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|Type:||Artigo de Periódico|
|Title:||The Impact Of Location Of Progressive Visual Field Loss On Longitudinal Changes In Quality Of Life Of Patients With Glaucoma|
|Abstract:||Purpose: To evaluate the association between rates of progressive loss in different regions of the visual field and longitudinal changes in quality of life (QoL). Design: Prospective, observational cohort study. Participants: The study included 236 patients with glaucomatous visual field loss followed for an average of 4.3 +/- 1.5 years. Methods: All subjects had the 25-item National Eye Institute Visual Functioning Questionnaire (NEI VFQ-25) performed annually and standard automated perimetry (SAP) at 6-month intervals. Subjects were included if they had a minimum of 2 NEI VFQ-25 and 5 SAP tests during follow-up. Evaluation of rates of visual field change was performed using 4 different regions (central inferior, central superior, peripheral inferior, and peripheral superior) of the integrated binocular visual field. The association between change in NEI VFQ-25 Rasch-calibrated scores and change in different regions of the visual field was investigated with a joint multivariable longitudinal linear mixed model. Main Outcome Measures: The relationship between change in QoL scores and change of mean sensitivity in different regions of the visual field. Results: There was a significant correlation between change in the NEI VFQ-25 Rasch scores during follow-up and change in different regions of the visual field. Each 1 decibel (dB)/year change in binocular mean sensitivity of the central inferior area was associated with a decline of 2.6 units/year in the NEI VFQ-25 scores (R-2 = 35%; P < 0.001). Corresponding associations with change in QoL scores for the peripheral inferior, central superior, and peripheral superior areas of the visual field had R-2 values of 30%, 24%, and 19%, respectively. The association for the central inferior visual field area was statistically significantly stronger than those of the central superior area (P = 0.011) and peripheral superior area (P = 0.001), but not the peripheral inferior area (P = 0.171). Greater declines in NEI VFQ-25 scores were also seen in patients who had worse visual field sensitivity at baseline. Conclusions: Progressive decline in sensitivity in the central inferior area of the visual field had the strongest association with longitudinal decline in QoL of patients with glaucoma. (C) 2016 by the American Academy of Ophthalmology.|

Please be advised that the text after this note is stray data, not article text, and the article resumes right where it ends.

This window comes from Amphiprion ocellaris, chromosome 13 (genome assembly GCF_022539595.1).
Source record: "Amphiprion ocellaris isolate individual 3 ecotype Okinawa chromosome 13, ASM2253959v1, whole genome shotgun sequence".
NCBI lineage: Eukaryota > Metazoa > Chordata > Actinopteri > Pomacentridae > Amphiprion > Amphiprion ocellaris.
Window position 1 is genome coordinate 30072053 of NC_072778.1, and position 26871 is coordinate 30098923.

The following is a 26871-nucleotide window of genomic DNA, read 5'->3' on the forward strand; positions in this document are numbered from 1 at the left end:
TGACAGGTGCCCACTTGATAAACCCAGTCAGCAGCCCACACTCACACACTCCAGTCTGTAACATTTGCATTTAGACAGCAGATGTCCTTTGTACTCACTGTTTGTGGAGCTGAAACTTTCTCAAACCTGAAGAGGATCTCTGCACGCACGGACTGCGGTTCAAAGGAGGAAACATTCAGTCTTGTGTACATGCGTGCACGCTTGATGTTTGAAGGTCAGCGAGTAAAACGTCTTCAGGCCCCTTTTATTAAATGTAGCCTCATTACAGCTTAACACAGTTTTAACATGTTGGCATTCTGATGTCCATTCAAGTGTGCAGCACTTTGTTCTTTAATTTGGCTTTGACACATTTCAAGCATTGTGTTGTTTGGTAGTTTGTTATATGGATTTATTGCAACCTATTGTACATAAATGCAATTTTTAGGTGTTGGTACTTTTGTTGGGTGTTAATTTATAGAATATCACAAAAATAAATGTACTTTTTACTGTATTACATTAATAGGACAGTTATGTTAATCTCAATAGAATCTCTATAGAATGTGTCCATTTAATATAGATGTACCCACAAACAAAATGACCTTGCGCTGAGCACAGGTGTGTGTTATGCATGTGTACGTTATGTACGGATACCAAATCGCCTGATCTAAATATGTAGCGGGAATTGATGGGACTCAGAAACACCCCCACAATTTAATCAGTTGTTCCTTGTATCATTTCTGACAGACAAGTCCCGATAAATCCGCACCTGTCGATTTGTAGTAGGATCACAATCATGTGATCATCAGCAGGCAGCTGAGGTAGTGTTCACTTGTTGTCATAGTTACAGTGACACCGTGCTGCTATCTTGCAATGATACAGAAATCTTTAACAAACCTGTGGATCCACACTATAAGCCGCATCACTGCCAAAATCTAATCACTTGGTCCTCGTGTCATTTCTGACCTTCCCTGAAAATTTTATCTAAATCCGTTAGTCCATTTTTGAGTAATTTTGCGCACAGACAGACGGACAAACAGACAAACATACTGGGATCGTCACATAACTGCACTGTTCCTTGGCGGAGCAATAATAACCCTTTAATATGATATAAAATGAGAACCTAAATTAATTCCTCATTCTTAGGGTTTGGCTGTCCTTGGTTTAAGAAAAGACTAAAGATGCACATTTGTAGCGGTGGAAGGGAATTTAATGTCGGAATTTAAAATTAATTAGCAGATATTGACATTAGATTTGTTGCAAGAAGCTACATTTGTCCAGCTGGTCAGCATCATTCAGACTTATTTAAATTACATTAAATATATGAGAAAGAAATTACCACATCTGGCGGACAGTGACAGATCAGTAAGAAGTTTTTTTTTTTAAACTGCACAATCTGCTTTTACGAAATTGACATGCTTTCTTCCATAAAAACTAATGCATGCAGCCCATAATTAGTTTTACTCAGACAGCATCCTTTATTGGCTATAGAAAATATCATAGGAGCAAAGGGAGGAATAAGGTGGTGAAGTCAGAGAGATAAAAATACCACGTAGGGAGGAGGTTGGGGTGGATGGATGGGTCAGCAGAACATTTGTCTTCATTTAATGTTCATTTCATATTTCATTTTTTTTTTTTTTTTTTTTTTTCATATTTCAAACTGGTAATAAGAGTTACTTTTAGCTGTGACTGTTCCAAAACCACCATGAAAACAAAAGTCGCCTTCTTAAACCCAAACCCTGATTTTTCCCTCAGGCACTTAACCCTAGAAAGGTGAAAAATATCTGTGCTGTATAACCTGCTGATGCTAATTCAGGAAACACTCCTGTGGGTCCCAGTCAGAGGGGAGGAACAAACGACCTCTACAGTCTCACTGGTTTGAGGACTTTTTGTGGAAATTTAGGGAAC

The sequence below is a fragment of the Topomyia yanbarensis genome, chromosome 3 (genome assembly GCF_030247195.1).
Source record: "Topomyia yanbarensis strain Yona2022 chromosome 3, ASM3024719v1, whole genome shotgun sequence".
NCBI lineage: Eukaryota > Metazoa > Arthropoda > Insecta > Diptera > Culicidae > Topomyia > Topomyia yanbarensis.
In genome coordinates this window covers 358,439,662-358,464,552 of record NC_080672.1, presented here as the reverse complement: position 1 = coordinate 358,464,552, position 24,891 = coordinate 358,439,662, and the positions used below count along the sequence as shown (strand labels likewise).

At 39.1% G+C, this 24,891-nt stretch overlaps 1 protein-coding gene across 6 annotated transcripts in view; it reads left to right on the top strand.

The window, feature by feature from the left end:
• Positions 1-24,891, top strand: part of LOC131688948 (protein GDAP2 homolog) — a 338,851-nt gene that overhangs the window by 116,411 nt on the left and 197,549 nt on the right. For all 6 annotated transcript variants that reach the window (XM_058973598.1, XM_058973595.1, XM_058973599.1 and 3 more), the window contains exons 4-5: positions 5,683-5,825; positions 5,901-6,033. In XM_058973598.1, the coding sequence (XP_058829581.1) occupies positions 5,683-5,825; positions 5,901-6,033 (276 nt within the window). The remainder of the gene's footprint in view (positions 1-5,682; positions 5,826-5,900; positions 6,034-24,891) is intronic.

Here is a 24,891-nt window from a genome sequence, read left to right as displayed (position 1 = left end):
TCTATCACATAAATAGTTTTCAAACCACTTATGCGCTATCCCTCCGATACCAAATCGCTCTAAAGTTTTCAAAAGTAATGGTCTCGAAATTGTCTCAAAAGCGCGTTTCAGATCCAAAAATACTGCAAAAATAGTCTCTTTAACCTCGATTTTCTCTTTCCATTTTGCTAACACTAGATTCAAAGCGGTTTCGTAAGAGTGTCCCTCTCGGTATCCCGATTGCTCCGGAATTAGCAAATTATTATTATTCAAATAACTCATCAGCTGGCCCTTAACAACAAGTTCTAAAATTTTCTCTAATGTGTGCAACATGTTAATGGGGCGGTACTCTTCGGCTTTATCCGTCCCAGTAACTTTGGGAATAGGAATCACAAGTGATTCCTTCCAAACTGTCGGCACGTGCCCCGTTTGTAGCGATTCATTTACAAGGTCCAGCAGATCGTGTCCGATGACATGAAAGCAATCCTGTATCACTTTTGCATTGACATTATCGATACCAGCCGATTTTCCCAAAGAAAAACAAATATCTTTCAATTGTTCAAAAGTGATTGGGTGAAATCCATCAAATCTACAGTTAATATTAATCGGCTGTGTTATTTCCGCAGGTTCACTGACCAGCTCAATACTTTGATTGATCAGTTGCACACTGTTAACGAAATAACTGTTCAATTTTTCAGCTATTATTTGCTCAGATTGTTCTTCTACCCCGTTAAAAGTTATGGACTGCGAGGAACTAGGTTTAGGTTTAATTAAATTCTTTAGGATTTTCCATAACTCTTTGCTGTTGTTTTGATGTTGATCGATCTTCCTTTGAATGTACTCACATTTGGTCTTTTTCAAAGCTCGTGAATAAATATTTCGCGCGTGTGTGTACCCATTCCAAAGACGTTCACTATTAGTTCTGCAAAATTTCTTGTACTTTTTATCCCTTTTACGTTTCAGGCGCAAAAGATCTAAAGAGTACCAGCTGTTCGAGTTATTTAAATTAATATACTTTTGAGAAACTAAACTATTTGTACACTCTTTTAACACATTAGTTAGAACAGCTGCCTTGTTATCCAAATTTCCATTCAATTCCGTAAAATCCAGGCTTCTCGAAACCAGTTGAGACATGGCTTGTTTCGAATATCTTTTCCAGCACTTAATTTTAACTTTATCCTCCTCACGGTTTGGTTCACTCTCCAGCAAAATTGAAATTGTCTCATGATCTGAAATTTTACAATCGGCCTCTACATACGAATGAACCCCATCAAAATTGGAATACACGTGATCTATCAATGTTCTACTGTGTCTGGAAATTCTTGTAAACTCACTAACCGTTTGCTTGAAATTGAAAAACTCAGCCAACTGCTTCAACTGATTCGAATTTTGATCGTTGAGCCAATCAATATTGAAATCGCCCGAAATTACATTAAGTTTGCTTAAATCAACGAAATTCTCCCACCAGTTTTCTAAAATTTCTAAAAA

|Editor:||ELSEVIER SCIENCE INC|
|Appears in Collections:||Unicamp - Artigos e Outros Documentos|
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